Fear of concussions shouldn’t deter women from playing soccer

Different researches have shown that women are twice as likely to get concussions from sports-related head injuries as compared to men. Many researchers, as well as people, particularly misogynists, have got an opportunity to take these researches as an excuse to propagate discouragement of sports amongst women — mainly games like soccer that are prone to collision and contact.

As a former soccer player myself and a female who has suffered from concussions for around ten years now, I can say that my love for sports hasn’t faded a bit. I will still encourage women to go out and play and enjoy the beautiful game that is all about team coordination and leadership. Through a series of blogs, I will be getting more into detail about concussions, particularly female sufferers, and share my experiences with the concussion and how I dealt with it. I will share my knowledge and how we can positively deal with concussions and overcome them through various methods — be it music, be it positivity, be it support from family, be it different healing modalities, what terminologically we would say brain rewiring, neuroplasticity, brain biohacking etc. Before we get into the jargon, which I will get into later in the series, it’s essential we remove negativity around ‘women and soccer’ and look at it positively. This series is going to be about positivity.

There’s no sport that’s safe, and all physical games have their share of body blows that could lead to permanent body impairment. Men, even if at half the rate of women, too are susceptible to get concussions. But there are negligible people out there who are discouraging men from playing soccer as compared to the vehement campaign against women playing the game. They abuse the ‘definition of sex’ and ‘definition of gender’ to conclude that women are wired differently, both in the brain as well as the rest of the body. They find the women hormones as an excuse to discourage them from playing. There are no two doubts about being wired differently. But that does not call for a blanket ban on women from playing soccer.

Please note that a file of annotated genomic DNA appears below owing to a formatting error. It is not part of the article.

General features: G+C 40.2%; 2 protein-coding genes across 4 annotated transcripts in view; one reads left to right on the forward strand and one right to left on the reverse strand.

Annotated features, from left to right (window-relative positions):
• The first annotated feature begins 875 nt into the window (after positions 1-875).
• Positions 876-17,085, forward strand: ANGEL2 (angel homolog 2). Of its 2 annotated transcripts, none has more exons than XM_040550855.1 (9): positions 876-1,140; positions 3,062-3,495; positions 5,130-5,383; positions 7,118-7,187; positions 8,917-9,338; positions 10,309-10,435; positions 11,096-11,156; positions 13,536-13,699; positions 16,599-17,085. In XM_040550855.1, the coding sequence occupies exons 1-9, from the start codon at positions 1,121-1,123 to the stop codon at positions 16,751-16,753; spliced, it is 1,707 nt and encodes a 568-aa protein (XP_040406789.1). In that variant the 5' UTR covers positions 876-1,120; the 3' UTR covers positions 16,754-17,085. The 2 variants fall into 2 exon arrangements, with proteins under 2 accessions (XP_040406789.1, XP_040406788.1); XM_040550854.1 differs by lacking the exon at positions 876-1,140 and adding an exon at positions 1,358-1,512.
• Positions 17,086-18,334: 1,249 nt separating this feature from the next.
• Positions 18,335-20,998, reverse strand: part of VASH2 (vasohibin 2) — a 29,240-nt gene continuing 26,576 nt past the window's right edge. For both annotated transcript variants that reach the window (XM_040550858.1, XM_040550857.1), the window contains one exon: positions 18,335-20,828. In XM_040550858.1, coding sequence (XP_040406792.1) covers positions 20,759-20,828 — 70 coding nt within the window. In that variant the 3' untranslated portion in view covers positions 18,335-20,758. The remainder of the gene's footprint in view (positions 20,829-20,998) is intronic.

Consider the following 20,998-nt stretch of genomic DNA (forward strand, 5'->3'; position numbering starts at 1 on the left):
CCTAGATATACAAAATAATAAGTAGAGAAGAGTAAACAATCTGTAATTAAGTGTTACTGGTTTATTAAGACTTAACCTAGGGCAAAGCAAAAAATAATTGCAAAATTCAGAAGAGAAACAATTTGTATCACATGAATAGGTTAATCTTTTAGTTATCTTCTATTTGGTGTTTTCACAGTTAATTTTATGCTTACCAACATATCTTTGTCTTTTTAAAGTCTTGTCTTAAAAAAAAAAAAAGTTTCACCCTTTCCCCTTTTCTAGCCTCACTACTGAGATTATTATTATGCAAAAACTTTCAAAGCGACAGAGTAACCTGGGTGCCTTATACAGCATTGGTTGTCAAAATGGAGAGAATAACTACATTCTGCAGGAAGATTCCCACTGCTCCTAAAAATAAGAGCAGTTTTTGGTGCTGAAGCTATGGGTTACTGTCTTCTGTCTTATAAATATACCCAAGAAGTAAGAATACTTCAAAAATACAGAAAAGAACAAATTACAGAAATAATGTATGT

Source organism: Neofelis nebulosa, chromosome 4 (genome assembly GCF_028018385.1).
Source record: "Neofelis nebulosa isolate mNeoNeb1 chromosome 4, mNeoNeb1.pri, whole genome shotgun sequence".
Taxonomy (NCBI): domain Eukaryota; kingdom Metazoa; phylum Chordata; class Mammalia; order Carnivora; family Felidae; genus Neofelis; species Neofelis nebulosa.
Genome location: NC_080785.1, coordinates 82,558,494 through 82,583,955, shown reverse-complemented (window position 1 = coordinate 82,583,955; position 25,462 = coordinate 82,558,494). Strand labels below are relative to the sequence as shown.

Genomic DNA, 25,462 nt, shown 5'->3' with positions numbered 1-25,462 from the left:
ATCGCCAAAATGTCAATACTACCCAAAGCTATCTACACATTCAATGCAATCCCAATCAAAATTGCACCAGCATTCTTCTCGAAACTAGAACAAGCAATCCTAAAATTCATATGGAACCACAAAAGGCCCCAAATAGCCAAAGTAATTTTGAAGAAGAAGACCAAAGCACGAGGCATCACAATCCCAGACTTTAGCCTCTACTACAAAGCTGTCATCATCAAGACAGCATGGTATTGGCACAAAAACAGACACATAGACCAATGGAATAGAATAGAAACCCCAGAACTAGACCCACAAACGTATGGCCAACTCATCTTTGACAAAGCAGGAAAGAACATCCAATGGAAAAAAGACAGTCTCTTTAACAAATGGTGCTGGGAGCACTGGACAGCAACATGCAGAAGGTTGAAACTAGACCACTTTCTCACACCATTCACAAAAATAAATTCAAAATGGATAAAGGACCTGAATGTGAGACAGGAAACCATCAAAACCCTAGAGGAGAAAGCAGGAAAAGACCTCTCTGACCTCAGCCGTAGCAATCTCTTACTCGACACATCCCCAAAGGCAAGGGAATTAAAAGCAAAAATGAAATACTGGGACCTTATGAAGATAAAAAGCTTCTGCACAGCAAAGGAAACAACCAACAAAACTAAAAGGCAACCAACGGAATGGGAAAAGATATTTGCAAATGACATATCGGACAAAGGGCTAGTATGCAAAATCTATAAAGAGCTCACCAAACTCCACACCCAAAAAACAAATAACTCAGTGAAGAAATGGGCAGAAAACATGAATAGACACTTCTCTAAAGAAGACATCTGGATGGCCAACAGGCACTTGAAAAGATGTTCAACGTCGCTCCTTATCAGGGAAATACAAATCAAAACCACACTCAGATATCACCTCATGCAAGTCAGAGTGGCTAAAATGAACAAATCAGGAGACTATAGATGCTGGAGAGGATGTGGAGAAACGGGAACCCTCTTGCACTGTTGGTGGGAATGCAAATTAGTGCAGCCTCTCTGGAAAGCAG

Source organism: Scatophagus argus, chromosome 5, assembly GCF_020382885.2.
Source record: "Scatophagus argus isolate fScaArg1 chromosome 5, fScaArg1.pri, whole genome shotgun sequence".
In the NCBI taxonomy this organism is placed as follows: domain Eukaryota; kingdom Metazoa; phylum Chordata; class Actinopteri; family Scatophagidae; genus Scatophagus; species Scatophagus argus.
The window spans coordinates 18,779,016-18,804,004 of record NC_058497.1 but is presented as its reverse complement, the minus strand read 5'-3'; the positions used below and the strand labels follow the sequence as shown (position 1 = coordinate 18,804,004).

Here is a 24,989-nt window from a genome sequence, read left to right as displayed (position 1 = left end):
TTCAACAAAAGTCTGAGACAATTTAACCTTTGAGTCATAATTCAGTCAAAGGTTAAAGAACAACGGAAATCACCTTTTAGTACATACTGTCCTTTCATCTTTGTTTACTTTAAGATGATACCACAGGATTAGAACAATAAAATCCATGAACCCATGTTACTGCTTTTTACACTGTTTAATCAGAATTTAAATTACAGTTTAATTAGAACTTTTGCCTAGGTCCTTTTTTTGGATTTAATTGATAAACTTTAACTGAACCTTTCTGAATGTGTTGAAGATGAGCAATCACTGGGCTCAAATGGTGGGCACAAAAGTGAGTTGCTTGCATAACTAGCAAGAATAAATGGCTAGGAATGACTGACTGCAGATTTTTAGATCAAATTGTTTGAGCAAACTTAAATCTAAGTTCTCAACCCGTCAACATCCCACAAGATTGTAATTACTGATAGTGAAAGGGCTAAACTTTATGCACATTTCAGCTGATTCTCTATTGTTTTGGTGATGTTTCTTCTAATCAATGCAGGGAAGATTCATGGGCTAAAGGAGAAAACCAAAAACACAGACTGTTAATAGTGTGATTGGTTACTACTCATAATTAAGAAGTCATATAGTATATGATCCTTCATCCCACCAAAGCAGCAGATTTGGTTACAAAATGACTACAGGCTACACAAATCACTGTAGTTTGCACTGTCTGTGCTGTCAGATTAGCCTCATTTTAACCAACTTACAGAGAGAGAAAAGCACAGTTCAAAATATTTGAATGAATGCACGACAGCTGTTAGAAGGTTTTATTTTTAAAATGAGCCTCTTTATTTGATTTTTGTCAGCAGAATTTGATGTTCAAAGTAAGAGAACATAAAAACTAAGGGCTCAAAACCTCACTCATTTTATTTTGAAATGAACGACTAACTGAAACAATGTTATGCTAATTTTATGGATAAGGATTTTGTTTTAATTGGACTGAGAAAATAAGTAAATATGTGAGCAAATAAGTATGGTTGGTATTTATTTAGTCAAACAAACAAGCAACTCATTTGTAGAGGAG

When it comes to tests for the researches, they as such could be susceptible to ‘test bias’. Irrespective of the test bias, there are many positive aspects of these researches. They help spread awareness. They open up debates. Instead of using these researches as hooks to spread negativity, they can be used to bring about positive changes. Instead of discouraging women from playing the game, the need is to evolve and ‘bend and mend’ the rules, and if injuries do occur, take things positively.

Bending the rules

Fortunately, the medical world and people know a lot more about concussions today what we knew 10–15 years ago. That information should not be used to press negativity around the game. Knowledge should come as an eye-opener and get safety measures in place. Negative press around concussions has led to a steady decline in children opting for soccer. Particularly amongst girls. Human beings evolve. Sports evolve, and so do rules. Baseball, for example, has come a long way since the nineteenth century when it was played just with a bat and ball. There are safety-equipments now, which are mandatory for all players.